More overused clichés in the hotel industry
More overused clichés in the hotel industry
04 NOVEMBER 2015 9:08 AM

STR Analytics is back to explain more overused clichés in the hotel industry, including: meat on the bone; black swan; and more.

The hotel industry will probably never have a shortage of overused clichés. First, we explained such gems as “runway” and “supply creep.” Now we’re back to explain three more overused hotel industry clichés.
Meat on the bone
This term is heavily favored by hotel brokers and refers to the need for the hotel to continue to grow profits after it sells. For example, if you buy a hotel at the peak of a cycle, there’s no room for it to increase value so you don’t have any true upside potential if you want to flip the hotel a couple years later. Some brokers would tell you, “We’re in the seventh inning and almost out of runway.” So, if you buy a hotel right now, it might not have any meat left on the bone for you to enjoy.
Black swan
The term dates back to 1867 and is used to describe something that is unexpected or not believed to exist, and its mere presence results in the would-be undoing of the logic of any system of thought. In modern usage, a black swan is an event that comes as a surprise, has a major effect and is often inappropriately rationalized after the fact only with the benefit of hindsight. 
In 2008, the failure of Wall Street’s banks—paving the road for the Great Recession—was truly a black swan event. Since then, black swan events for the hotel industry have included: Government sequesters; the euro prices; and debt-ceiling battles. 
However, most pundits use the term black swan as something recognizably bad on the horizon. But black swans, by their nature, are a surprise and not always necessarily bad. The 50% decline in oil prices last year was a positive black swan for most U.S. markets.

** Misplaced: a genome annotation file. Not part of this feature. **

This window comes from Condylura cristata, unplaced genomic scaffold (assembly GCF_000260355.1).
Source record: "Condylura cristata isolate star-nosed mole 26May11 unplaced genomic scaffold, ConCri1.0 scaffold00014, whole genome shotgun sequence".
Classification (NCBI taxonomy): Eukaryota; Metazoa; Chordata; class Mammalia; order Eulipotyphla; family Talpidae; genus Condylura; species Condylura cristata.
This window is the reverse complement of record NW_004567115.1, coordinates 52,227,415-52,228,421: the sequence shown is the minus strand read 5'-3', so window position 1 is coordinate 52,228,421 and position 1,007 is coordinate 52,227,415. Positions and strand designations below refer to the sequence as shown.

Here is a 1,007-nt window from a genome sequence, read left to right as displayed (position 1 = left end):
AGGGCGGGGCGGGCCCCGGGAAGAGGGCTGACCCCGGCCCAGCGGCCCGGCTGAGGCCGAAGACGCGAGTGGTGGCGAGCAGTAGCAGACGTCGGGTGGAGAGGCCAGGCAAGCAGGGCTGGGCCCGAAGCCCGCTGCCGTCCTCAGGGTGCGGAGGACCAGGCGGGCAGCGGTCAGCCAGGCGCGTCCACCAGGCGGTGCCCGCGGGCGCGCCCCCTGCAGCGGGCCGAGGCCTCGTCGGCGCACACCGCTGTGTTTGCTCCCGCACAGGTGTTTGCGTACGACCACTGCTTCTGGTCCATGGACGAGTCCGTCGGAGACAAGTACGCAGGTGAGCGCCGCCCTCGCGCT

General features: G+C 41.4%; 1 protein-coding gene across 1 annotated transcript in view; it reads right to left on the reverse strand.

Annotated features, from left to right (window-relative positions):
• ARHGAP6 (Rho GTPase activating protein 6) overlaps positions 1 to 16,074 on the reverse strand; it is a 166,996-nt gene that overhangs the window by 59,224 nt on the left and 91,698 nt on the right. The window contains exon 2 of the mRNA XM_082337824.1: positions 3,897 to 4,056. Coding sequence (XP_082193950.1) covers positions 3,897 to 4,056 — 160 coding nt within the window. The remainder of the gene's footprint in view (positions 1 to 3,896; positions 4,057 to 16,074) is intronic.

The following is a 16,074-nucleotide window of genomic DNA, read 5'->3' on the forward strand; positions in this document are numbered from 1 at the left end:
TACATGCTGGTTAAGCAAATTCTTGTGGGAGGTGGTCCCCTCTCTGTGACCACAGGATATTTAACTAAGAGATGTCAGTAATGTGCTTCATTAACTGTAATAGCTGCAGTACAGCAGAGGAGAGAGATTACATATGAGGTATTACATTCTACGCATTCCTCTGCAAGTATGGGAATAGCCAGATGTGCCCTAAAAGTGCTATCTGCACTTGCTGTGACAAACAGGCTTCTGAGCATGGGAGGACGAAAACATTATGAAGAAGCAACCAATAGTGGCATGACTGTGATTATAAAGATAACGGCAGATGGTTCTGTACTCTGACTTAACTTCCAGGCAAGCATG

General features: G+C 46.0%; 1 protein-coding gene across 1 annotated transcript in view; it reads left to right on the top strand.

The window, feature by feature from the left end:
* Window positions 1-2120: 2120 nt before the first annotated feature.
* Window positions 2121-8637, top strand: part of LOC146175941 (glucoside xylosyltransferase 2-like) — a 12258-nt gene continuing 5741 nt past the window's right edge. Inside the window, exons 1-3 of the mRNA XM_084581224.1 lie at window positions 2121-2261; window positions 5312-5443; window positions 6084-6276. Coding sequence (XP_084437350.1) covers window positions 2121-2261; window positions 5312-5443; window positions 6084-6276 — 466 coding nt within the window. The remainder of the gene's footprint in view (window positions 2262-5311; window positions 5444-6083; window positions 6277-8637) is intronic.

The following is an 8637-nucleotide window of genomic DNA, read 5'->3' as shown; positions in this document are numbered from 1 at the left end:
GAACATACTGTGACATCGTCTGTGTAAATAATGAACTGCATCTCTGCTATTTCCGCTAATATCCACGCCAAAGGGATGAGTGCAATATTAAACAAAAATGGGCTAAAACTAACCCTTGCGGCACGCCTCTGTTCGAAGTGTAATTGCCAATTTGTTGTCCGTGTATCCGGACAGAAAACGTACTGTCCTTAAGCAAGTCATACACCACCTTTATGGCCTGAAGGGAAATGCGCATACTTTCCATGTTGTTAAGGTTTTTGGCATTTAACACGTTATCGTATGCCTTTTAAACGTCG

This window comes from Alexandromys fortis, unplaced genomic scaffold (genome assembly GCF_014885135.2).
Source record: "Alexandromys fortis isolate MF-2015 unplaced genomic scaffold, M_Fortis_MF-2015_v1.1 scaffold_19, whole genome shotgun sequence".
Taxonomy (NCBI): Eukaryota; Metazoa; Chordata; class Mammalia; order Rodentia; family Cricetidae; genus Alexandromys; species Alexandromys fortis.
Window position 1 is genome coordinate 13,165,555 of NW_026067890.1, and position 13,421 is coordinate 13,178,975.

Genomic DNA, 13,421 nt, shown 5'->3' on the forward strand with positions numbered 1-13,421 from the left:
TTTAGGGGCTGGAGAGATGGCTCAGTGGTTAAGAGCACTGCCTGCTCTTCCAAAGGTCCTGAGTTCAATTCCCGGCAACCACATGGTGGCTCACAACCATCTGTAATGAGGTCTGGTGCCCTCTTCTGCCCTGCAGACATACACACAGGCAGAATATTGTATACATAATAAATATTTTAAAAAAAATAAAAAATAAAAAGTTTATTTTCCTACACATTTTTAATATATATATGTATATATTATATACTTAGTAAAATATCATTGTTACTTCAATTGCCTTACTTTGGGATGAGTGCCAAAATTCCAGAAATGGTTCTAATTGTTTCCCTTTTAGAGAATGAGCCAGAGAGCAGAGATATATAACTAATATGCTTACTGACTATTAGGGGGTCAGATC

Not a lot of explanation is needed here: A disruptor is something that disrupts. For the hotel industry, an example of a disruptor would be Airbnb. The only issue we have here is that the term “disruptors” is used so much it starts to sound like a villain from a movie or maybe the name of a Transformer.
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  • Joel Ross November 4, 2015 5:37 AM

    you are sort of generally right describing black swans but the 2008 bank failures were forseen by many people outisdde the hotel industry. In fact as early as spring of 2007. Read Bernanle's book and you will see they did not see the depth but did see the coming storm in 2007. It was not a balck swan at all to those who were looking at the capital markets. Sequesters, Debt ceileing battles etc are not black swan events-they are simply Washington doing its usual dysfunctional behavior that we have all come to expect. A true balck swan is 9-11 or a similar event. Lehman was a black swan but not the collapse of the financial markets-at least not to a lot of us. There is no such thng as a positive black swan event. It only relates to bad shocks to the system.

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